Monday, October 26, 2009
Couldn't make the meeting? We encourage you to review the meeting minutes, which might address some of your questions or concerns.
Our next meeting will be November 11th at 5:30pm. Representatives from NJASL, AASL, and NJLA will present on professional organizations. Mark your calendars =)
NJASL Conference – East Brunswick, NJ – Nov. 13th and 14th
Cost for students is $65 for both days and $60 for one day.
-Erin Hummel, SLMS at John Adams Elementary School, New Brunswick
-Sarah Neiderman, SLMS at New Brunswick Middle School
-Jess Emili, SLMS at Matawan-Aberdeen Middle School
-Camille Thompson, YA Librarian at New Brunswick Public Library
-Carol Gordon, RASL advisor, RU Associate Professor, and Director of Center for International Scholarship in School Libraries
Sarah Neiderman (Middle School Media Center)
-Has a homeroom where she acts as an advisor and advocate for a group of students
-Assists teachers and students with projects in all subject areas (multi-disciplinary; ex- biographies of mathematicians)
-Responsible for book selection and Reader’s Advisory
-Important to have a standardized research process throughout grade levels
-Must attend committee meetings (ex- community service, book fairs)
-Check e-mail often to stay in communication with other teachers, which is necessary for scheduling and collaborating on lesson plans
-Collaborates with technology teacher to team teach (ex- how to use search engines)
-Involvement in school is essential for meeting other teachers, collaborating with them on instructional planning, and using them as resources
-All students have a yearly Language Arts research paper to complete
-Students are permitted to “drop in” to exchange books or work on school assignments during lunch
-Students can go through an application process to become library volunteers. They typically help with displays, shelving, setting up for book fairs, etc.
Erin Hummel (Elementary School Media Center)
-Students having library time serves as teachers’ prep time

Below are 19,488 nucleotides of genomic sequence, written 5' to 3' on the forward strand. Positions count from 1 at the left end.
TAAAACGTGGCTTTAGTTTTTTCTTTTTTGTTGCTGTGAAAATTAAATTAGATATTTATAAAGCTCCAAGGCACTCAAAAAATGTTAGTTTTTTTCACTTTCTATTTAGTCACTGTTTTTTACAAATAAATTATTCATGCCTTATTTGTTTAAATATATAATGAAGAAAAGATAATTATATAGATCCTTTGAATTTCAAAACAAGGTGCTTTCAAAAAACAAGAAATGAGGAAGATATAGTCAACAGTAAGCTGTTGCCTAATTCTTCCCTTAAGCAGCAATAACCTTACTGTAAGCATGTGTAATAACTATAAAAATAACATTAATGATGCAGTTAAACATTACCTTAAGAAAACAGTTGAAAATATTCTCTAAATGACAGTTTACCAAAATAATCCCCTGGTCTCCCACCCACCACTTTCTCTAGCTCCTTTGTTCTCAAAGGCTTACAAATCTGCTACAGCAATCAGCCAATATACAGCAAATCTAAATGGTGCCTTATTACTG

-Biggest issue: time management
-Student schedules are fixed not flexible (usually come into the library once a week for 40 minutes)
-Usually teaches a 10 minute lesson, allowing for 10 minutes of student practice/application, and 10-15 minutes for students to pick out books (sometimes need longer)
-You must be flexible, especially as a new staff member
-Can expect to spend at least a ½ hour after school cleaning up the library (little time to do this throughout the day)
-Rents out media equipment to teachers
-Many after school meetings will be held in the media center
Jess Emili (Middle School Media Center)
-After initial interview, Jess was called in to do a demo lesson and book talk
-First week of school created a brochure communicating how the library can be useful to staff (placed it in everyone’s mailboxes)
-It can be challenging to promote the library (people’s misconceptions and previous disappointments)
-Important to be able to train teachers in Web 2.0 (it can be very useful to them). Jess had to give a presentation on Web 2.0 to the staff at the beginning of the year
-Main responsibilities: instruction, promoting literacy, promoting recreational reading
-School has block scheduling (72 minutes a day of LA and math)
-Block scheduling allows for more flexible scheduling with more time to collaborate with other teachers.
-Students complete an interdisciplinary research paper each year (ex- interrelating Social Studies and Language Arts)
-Be aware of internet filters
-Know the technology director (essential to promoting 21st century learning)
-During the first year, give yourself time to get things done. Pick a few major projects, you cannot do everything your first year.
Dr. Gordon (Middle School, High School, and International School Libraries)
-Discouraged with unmotivated co-librarians and assistants who were not passionate or student-focused
-Appreciated being in schools where as a librarian she felt empowered to make decisions and had the freedom to try new approaches to student learning
-Enjoyed librarianship because she could provide students with emotional support and creative pedagogy
-Important to bring the community into the school. Worked with students to reach out to community artists, dancers, painters, etc to have an Arts Festival
-In Germany created an integrated library and technology program (integrated information skills and technology skills)